Dec 11, 2015       Andover HomeAgainHomeAgain…JiggidtyJig. “What?  You are in Andover and Meg is in Hong Kong?” “Yupe.  I departed HK on Dec 1st at 6P and arrived in Boston at 9P.”  The joys of timezones.  Good flight as I had been bumped up to “Premium” Economy from the regular economy.  Perks? for a single frequent flyer with a loyalty card?  But my checked luggage was the last of the plane ;~{ Jetlag has gotten to me.  I wake at 2-4AM and cannot stay in bed more than an hour of awake time, even in the dark.  Coffee and at computer work in the before dawn dark.  By sunrise, I have done a few hours of work on projects; prints for Holiday Open Studios, people images for Karen our Teacher/Leader in Bhutan, scanning some very old slides and negatives for a show in January, and plowing through mail/tasks held for three weeks.  Dinner at 10A and a nap in front of a European soccer match in afternoon.  My eyes and brain say “Enough” about 6-7P.  In bed and asleep around 8P. “So, Bhutan?” “Amazing place.”  Bhutanese often call their country “Druk Yul”; land of Druk.  Druk is thunder dragon and the symbol on the national flag AND on my yellow and orange knit toque.  It is strongly Buddhist, with Hindu as a minority religion especially in the lowland south bordering India.  Everywhere there are dzongs, ancient fortifications, now housing a Buddhist monastery and government administrations offices.  We visited many and found many cultural and photographic opportunities. Chilies are a vegetable!! On corrugated metal roofs, red ones are drying in the...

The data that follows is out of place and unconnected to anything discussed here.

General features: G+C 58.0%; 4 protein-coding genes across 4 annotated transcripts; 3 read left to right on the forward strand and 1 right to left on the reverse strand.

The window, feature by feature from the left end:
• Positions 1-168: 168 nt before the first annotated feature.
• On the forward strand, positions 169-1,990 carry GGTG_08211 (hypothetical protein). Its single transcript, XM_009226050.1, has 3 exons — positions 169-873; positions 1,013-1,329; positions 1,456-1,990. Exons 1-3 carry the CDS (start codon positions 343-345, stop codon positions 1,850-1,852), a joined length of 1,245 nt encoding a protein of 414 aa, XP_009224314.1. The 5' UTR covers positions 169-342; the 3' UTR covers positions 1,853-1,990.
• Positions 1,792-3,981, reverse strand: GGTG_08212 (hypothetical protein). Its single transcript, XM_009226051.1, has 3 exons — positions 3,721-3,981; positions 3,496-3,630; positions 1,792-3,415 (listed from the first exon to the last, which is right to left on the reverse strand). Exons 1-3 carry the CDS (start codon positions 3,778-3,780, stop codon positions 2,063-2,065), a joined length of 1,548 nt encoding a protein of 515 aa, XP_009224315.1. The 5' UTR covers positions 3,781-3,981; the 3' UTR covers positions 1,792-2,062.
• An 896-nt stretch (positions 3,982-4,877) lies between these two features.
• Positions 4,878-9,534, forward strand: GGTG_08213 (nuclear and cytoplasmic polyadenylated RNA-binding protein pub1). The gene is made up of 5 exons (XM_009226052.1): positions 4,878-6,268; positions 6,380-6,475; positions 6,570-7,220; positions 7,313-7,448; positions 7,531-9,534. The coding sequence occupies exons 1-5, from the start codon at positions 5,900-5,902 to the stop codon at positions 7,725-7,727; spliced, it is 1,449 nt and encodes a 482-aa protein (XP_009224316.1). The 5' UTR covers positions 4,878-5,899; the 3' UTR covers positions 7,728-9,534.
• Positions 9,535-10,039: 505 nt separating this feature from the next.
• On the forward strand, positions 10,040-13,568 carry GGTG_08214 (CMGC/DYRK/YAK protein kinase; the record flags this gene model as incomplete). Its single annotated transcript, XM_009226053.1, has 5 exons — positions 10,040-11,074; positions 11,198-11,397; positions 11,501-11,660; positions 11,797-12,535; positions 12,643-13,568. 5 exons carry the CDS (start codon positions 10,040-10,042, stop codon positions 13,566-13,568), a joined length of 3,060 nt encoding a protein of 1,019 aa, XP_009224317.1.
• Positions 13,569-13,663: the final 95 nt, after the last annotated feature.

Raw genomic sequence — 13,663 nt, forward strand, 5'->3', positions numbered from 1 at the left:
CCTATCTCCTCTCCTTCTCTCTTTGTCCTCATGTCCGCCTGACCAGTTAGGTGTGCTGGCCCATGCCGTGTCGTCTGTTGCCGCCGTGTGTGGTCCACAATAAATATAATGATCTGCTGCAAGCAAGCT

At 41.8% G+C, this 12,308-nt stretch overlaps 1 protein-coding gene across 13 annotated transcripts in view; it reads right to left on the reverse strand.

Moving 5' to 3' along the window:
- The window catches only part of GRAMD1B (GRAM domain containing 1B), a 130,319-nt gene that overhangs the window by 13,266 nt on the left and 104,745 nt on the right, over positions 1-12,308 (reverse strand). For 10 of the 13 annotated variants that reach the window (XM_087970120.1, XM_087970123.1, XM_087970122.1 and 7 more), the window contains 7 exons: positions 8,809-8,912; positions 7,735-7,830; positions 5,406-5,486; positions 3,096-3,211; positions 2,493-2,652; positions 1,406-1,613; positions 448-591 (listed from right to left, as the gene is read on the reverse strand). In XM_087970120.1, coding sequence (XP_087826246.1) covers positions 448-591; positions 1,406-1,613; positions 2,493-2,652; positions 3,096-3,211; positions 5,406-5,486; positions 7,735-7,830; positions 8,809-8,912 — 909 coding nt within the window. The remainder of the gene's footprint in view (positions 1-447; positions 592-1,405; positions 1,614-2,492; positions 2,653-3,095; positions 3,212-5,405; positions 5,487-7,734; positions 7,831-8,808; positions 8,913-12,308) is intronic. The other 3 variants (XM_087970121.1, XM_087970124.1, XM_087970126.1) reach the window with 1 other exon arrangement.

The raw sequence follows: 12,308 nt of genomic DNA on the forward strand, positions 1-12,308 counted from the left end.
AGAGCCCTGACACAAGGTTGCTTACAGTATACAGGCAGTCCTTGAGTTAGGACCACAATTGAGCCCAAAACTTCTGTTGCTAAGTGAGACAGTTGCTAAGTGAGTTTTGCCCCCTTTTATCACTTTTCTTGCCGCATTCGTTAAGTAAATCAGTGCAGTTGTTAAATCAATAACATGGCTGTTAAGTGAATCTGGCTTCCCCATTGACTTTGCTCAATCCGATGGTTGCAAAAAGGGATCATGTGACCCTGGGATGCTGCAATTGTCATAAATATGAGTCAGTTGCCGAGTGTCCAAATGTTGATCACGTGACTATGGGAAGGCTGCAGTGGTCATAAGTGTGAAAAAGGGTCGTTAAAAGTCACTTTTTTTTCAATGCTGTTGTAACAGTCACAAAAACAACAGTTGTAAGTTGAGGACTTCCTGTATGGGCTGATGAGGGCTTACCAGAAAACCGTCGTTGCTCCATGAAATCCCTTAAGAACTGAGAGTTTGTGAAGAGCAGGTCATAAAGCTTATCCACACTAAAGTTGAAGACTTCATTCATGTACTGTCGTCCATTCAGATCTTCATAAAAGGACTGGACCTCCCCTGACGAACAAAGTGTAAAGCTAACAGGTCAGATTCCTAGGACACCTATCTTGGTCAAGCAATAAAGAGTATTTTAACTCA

Irregular Posts; Hong Kong